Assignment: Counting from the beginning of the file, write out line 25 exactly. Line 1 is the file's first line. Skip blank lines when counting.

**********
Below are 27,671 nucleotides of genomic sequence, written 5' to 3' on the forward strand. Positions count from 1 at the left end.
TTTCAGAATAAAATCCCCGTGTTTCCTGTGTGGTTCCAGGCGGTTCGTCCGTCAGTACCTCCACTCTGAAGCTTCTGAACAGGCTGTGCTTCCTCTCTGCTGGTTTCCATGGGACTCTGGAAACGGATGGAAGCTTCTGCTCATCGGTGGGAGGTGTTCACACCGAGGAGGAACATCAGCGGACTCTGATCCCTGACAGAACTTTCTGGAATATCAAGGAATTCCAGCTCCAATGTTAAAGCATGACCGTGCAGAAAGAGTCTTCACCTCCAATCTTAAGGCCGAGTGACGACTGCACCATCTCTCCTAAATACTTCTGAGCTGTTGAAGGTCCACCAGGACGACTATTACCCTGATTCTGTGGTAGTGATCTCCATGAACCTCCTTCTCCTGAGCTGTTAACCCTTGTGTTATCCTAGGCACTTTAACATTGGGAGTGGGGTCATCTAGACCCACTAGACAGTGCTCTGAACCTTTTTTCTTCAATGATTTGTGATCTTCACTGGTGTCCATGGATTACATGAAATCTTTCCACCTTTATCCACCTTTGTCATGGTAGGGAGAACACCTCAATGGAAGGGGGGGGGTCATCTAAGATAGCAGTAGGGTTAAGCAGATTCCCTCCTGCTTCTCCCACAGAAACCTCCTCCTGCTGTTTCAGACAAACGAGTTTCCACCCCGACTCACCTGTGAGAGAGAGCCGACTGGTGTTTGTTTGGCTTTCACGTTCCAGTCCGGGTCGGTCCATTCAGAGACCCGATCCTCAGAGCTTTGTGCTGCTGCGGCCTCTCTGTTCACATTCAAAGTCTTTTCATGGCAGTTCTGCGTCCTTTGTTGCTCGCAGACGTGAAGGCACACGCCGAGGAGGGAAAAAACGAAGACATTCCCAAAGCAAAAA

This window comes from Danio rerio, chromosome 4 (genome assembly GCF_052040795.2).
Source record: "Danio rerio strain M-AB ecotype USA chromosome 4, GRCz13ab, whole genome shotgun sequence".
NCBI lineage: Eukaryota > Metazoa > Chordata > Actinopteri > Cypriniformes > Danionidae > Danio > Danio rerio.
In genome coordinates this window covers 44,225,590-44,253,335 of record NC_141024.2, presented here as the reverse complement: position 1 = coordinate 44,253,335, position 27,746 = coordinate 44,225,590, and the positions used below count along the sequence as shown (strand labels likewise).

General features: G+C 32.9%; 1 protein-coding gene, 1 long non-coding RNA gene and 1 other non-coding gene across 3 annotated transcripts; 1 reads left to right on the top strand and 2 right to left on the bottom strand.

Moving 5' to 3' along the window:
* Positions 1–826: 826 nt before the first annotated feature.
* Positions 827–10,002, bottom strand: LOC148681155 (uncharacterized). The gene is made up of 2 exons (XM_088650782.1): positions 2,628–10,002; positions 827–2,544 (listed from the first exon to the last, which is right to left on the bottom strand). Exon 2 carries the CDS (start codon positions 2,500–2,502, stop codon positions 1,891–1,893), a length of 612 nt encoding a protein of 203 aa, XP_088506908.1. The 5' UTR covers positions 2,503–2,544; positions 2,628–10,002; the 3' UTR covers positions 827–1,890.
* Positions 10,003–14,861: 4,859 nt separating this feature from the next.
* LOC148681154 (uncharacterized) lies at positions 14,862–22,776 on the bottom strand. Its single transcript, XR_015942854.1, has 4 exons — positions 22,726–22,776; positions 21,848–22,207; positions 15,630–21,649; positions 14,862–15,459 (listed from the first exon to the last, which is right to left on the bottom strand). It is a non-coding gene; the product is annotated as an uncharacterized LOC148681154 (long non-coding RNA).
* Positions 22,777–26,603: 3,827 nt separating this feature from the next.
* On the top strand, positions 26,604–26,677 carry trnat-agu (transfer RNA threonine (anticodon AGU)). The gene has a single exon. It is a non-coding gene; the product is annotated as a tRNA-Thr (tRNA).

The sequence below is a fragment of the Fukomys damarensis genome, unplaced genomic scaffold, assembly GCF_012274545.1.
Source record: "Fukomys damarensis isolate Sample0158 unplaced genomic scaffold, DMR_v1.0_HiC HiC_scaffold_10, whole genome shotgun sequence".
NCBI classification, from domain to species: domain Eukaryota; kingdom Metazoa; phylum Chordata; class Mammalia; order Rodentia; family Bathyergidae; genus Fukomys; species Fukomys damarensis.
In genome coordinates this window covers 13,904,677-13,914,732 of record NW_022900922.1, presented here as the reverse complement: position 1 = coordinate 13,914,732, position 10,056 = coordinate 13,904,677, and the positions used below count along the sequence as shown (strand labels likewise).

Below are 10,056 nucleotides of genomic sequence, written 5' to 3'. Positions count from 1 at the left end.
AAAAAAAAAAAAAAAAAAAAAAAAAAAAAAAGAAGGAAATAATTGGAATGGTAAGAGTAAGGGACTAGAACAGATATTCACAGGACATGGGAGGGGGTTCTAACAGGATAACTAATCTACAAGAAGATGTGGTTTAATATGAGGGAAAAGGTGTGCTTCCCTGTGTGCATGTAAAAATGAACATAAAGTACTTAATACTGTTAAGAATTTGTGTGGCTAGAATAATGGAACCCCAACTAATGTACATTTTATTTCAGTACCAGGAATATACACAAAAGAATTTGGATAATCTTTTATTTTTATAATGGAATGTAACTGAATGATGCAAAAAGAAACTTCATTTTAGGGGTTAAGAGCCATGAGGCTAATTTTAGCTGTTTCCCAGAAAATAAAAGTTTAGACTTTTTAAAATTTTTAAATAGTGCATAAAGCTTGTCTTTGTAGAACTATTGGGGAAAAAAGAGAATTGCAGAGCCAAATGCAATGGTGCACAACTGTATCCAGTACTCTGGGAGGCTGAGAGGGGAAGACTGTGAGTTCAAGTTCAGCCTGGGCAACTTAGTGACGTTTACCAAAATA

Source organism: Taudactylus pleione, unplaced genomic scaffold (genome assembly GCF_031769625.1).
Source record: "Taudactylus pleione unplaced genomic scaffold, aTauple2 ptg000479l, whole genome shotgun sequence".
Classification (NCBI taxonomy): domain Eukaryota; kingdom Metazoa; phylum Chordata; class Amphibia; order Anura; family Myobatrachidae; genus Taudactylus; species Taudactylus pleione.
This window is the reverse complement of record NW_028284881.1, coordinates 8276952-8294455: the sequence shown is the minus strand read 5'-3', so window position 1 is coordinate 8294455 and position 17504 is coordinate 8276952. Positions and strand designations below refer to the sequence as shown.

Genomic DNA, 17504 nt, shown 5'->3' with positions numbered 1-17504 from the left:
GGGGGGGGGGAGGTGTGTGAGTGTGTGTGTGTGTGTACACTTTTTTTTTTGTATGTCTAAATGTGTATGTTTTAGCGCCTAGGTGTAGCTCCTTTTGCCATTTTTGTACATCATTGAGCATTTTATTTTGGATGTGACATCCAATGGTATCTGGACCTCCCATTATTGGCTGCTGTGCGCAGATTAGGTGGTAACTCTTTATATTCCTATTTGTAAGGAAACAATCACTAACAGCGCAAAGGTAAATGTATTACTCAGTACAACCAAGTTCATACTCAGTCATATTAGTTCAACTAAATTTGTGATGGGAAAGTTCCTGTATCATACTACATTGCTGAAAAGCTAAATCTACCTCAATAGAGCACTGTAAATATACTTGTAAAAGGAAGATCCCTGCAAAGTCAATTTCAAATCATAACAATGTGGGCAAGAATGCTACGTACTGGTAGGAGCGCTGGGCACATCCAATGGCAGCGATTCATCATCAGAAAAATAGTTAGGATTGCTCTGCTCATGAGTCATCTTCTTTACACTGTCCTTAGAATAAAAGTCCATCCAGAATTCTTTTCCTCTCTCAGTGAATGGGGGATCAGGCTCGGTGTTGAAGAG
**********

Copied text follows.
Genomic DNA, 17504 nt, shown 5'->3' with positions numbered 1-17504 from the left: